I fear that the supermarket-with-game situation will be short lived due to a lack of demand, will enough locals buy game? Anyway, Waitrose is not the be-all-and-end-all of game, far from it! While the High Street butcher showed little promise on the game front (admittedly I’ve only tried asking for rabbit, in which case all they had to offer was farmed rabbit from China!) I recently found out about a different butcher nearby that ticks all the right boxes, I picked up some tasty duck breast there on Thursday and went back today for a couple of wild rabbits. Wabbit stoo tomorrow!
So, on Tuesday I decided to give a bird, or two, a whirl. I trundled over the tracks to the supermarket intending to get a couple of partridges. Alas, there were none! Luckily there was Wood Pigeon, the other birds available were far too large for one each (pheasant, mallard, goose!). Don’t fear, Wood Pigeons are not the same thing as the greasy rats-of-the-sky very familiar in Sydney (and London). I think that city-pigeons might be Rock Dove’s (Columba livia) or maybe just some sort of mongrel, Wood Pigeons (Columba palumbus) are related though.
Let us get on with the recipe.
2 Wood Pigeons (~280g each, marked on packet as 250g)
6 rashers of Streaky Bacon (120g)
1 small Zucchini (90g after tidying & chopping)
1 medium Onion (200g after tidying & chopping)
12 White Mushrooms (410g after tidying & chopping)
1 tbsp Maple Syrup (10g)
150ml Dry Red Wine
2 cloves of Garlic
6 Juniper Berries
1 heaped tsp of dried Oregano
2 tsp fresh ground Black Pepper
2 tbsp Spiced Mead, or Port, or Sherry
Determining the right baking parameters for the birdies was a little difficult. The packaging recommended 40 minutes at 160 degrees, while Hugh’s Meat Book suggests up to 25 minutes at 230 degrees. I stuck to the latter, since the Meat Book is well on it’s way to becoming my preferred deity. If anything I think that critters of this size could have done better with 20 minutes rather than 25 (25 was the upper threshold for a “large” pigeon, but I don’t know what “large” is for a pigeon!). So, first step, preheat oven to 230 degrees.
Next heat the spiced mead, just bung it in a teacup and microwave it. Crush and halve the garlic cloves, crush the juniper berries, and throw both into the heated mead along with a teaspoon of pepper and a couple of grinds of salt.
Now prepare the vegetables. Trim mushroom stems, if necessary, and slice. Top and tail zucchini, halve lengthwise, and slice. Halve, top, and tail the onion and slice. (Photo right.)
Rub the birds with some olive oil, not dripping with oil, just glistening. Now place them breast-up in a roasting pan and get out the bacon. The bacon is to be wrapped over the breast of the bird, the idea is to provide a steady stream of fat to reduce moisture loss, this is known as barding. No special technique is required, the image on the left shows the barded birds. With this done spoon the mead mixture, which should have been sitting for at least 5 minutes, into the cavities of the bird sharing out the garlic and berries evenly. Whack it in the oven! Make a note of the time, they’ll be ready in 25 minutes.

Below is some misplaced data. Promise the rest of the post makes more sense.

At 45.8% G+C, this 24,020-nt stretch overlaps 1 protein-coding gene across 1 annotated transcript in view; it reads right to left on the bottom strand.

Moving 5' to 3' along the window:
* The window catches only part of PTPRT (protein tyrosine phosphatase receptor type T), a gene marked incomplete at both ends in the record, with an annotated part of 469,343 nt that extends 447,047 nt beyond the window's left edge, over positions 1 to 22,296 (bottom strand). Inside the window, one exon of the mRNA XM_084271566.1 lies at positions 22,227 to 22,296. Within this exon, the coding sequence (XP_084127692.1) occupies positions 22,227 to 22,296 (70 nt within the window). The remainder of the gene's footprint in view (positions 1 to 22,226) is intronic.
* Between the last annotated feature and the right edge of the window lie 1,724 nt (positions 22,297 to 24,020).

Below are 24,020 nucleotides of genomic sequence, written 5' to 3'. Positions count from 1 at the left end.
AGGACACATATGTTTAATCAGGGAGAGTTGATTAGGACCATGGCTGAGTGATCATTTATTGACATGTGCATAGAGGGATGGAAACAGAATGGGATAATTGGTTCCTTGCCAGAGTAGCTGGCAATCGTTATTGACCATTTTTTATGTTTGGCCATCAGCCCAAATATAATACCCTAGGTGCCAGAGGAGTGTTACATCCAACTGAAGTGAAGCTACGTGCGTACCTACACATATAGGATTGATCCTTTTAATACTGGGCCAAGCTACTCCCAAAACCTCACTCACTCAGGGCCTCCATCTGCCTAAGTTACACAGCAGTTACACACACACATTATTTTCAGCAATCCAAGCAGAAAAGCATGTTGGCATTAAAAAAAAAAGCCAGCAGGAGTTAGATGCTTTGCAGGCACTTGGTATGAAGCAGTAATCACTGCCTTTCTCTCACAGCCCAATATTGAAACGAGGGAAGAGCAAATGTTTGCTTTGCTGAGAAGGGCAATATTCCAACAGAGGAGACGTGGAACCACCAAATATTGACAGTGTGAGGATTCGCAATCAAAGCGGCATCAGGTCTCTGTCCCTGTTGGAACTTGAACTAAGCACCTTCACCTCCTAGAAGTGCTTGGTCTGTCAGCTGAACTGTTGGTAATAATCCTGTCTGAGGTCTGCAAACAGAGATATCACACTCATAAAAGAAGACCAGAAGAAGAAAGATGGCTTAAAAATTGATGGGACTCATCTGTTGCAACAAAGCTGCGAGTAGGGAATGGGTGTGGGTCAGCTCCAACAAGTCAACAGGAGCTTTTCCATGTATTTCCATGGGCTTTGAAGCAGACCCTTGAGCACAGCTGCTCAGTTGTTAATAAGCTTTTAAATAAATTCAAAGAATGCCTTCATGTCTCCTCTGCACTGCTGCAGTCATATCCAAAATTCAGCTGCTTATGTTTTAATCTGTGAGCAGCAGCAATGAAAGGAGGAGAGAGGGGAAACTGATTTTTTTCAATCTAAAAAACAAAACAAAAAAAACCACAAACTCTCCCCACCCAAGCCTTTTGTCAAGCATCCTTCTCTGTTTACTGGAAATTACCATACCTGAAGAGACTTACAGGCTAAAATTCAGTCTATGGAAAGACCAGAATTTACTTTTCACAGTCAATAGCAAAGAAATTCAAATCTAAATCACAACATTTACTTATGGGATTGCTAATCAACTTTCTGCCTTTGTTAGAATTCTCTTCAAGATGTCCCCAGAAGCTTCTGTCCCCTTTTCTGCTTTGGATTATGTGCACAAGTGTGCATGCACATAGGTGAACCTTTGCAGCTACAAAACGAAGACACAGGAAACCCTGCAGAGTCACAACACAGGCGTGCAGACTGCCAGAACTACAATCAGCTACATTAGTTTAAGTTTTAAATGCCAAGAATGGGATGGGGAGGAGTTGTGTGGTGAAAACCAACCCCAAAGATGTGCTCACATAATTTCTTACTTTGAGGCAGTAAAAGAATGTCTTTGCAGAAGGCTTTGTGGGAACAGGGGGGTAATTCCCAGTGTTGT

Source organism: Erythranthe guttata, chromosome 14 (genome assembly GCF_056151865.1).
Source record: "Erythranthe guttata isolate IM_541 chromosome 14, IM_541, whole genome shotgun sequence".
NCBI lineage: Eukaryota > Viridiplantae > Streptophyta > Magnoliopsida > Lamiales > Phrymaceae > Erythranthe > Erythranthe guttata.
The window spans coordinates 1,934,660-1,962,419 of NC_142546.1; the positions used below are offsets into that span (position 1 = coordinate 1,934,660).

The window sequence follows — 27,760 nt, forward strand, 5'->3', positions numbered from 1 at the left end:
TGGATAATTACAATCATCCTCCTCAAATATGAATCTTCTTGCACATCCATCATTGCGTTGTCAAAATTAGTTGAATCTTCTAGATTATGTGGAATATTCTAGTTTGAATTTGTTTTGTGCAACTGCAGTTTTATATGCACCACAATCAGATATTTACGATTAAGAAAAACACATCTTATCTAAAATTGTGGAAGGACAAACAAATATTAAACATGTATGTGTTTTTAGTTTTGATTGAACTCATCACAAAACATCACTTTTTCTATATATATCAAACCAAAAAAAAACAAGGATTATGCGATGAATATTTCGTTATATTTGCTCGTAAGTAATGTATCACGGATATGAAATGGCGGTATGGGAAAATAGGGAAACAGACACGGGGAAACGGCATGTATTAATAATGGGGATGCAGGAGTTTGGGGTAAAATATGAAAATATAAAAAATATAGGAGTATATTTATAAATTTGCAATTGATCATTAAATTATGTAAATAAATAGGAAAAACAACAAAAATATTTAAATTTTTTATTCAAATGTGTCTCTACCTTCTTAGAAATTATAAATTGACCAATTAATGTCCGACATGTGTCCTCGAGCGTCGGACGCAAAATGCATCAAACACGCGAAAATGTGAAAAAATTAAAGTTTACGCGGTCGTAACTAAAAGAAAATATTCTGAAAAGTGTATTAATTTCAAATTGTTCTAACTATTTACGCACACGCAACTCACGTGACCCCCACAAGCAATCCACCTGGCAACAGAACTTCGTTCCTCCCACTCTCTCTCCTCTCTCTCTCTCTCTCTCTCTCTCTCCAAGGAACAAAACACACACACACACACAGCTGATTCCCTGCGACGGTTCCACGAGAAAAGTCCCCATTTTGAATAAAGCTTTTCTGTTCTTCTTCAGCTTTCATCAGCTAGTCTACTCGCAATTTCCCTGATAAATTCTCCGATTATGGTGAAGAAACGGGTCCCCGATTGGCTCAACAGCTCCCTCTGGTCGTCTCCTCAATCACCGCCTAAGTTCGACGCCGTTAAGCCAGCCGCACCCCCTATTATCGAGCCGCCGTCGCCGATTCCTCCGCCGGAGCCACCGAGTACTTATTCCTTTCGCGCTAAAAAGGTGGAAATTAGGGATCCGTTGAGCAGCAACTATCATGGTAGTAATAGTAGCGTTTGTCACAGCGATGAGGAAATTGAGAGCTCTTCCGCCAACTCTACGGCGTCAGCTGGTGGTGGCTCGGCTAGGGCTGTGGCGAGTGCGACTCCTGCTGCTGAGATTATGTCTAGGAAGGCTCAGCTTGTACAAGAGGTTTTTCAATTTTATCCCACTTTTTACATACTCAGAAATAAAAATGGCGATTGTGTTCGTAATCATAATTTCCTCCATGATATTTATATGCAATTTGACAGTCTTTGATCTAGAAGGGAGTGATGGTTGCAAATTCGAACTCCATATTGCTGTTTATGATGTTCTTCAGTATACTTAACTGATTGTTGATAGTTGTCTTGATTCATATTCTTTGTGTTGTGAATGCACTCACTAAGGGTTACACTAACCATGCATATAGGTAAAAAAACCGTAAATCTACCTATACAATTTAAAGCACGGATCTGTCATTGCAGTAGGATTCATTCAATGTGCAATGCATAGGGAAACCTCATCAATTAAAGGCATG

Use a large heavy based pan to deal with the veggies. Add a tablespoon of light olive oil and get it nice and hot, the oil should shimmer and run like water but not be smoking. Toss in the veggies! Keep tossing them around and let them brown a little. After about 5 minutes of this push the temperature right down and add the wine, maple syrup, remaining pepper, and about 50ml of water (or stock if you have some handy). Put a lid on the pan and let it lightly sizzle for about 10 minutes, stirring on occasion. Turn off the heat and have a quick peek at your birds to make sure nothing untoward has happened.
If there’s some time remaining for the birds pour some wine and marinate the
Remove birds from the oven, turn it off and place a couple of plates in it to warm. Get a medium flame going under the vegetables again, and then continue self-marination for 5 minutes. Remove birds to a temporary holding dish (probably best to have warmed this in the oven too) and pour juices from the pan into the vegetable pan, add about 50ml of water to the pan scrape, swirl, and tip into vegetables. Now push the vegetables to high heat and boil away liquid until vegetable mix resembles that shown in the photo to the right, there should be very little liquid remaining. Grab the hot pates from the oven (careful!) and divide vegetable mixture between them. Place birds on top of vegetables, add a couple of grinds of pepper, serve! Simple!
This is a hard sort of meal to deal with on the Nutrition front, mostly thanks to the pigeon. The Waitrose nutritional information was for “when prepared as directed”, but this would involve weighing the beasts after baking them and didn’t specify whether the weight should include bones or not! I took a punt at it by calculating the raw consumed weight as the raw weight minus the leftover carcass parts after eating (approximating a total of 200g). I had little luck finding nutritional stats for raw wood pigeon so I used stats for “Pheasant, raw, meat and skin” from the USDA database.
So, clearly the information here must be regarded as little more than a rough approximation! Here’s goes:
We found the pigeons to be mild in flavour and maybe a little dry, but the wet vegetable mixture covered for any dryness in the meat. Next time I’d probably give them 5 minutes less time in the oven. That said, the sky-rats are certainly to be repeated!